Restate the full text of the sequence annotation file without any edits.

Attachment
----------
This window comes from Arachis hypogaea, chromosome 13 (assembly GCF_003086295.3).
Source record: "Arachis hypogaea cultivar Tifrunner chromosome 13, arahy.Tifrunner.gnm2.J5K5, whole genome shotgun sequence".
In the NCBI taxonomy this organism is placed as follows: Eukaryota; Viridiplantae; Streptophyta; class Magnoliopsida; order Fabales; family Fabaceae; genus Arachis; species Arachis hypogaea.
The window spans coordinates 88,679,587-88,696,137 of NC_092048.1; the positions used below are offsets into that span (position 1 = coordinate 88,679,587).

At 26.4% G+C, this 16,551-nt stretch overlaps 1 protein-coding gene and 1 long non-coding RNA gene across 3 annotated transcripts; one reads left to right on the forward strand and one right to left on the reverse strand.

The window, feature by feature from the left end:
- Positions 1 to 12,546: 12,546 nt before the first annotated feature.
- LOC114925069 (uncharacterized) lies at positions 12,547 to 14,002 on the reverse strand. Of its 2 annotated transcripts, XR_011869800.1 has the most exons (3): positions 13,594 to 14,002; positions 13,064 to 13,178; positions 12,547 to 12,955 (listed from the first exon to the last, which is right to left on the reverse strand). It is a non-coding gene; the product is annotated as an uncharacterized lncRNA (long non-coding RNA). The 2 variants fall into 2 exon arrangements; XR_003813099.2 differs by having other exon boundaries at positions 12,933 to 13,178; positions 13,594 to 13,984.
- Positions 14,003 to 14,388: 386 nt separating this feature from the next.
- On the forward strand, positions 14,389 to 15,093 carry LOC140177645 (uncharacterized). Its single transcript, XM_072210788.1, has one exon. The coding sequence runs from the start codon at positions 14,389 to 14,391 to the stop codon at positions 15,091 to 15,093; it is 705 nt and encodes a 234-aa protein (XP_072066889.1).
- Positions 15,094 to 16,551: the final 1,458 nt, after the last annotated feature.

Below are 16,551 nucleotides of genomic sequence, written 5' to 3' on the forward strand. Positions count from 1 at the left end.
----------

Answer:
This window comes from Arachis hypogaea, chromosome 13 (assembly GCF_003086295.3).
Source record: "Arachis hypogaea cultivar Tifrunner chromosome 13, arahy.Tifrunner.gnm2.J5K5, whole genome shotgun sequence".
In the NCBI taxonomy this organism is placed as follows: Eukaryota; Viridiplantae; Streptophyta; class Magnoliopsida; order Fabales; family Fabaceae; genus Arachis; species Arachis hypogaea.
The window spans coordinates 88,679,587-88,696,137 of NC_092048.1; the positions used below are offsets into that span (position 1 = coordinate 88,679,587).

At 26.4% G+C, this 16,551-nt stretch overlaps 1 protein-coding gene and 1 long non-coding RNA gene across 3 annotated transcripts; one reads left to right on the forward strand and one right to left on the reverse strand.

The window, feature by feature from the left end:
- Positions 1 to 12,546: 12,546 nt before the first annotated feature.
- LOC114925069 (uncharacterized) lies at positions 12,547 to 14,002 on the reverse strand. Of its 2 annotated transcripts, XR_011869800.1 has the most exons (3): positions 13,594 to 14,002; positions 13,064 to 13,178; positions 12,547 to 12,955 (listed from the first exon to the last, which is right to left on the reverse strand). It is a non-coding gene; the product is annotated as an uncharacterized lncRNA (long non-coding RNA). The 2 variants fall into 2 exon arrangements; XR_003813099.2 differs by having other exon boundaries at positions 12,933 to 13,178; positions 13,594 to 13,984.
- Positions 14,003 to 14,388: 386 nt separating this feature from the next.
- On the forward strand, positions 14,389 to 15,093 carry LOC140177645 (uncharacterized). Its single transcript, XM_072210788.1, has one exon. The coding sequence runs from the start codon at positions 14,389 to 14,391 to the stop codon at positions 15,091 to 15,093; it is 705 nt and encodes a 234-aa protein (XP_072066889.1).
- Positions 15,094 to 16,551: the final 1,458 nt, after the last annotated feature.

Below are 16,551 nucleotides of genomic sequence, written 5' to 3' on the forward strand. Positions count from 1 at the left end.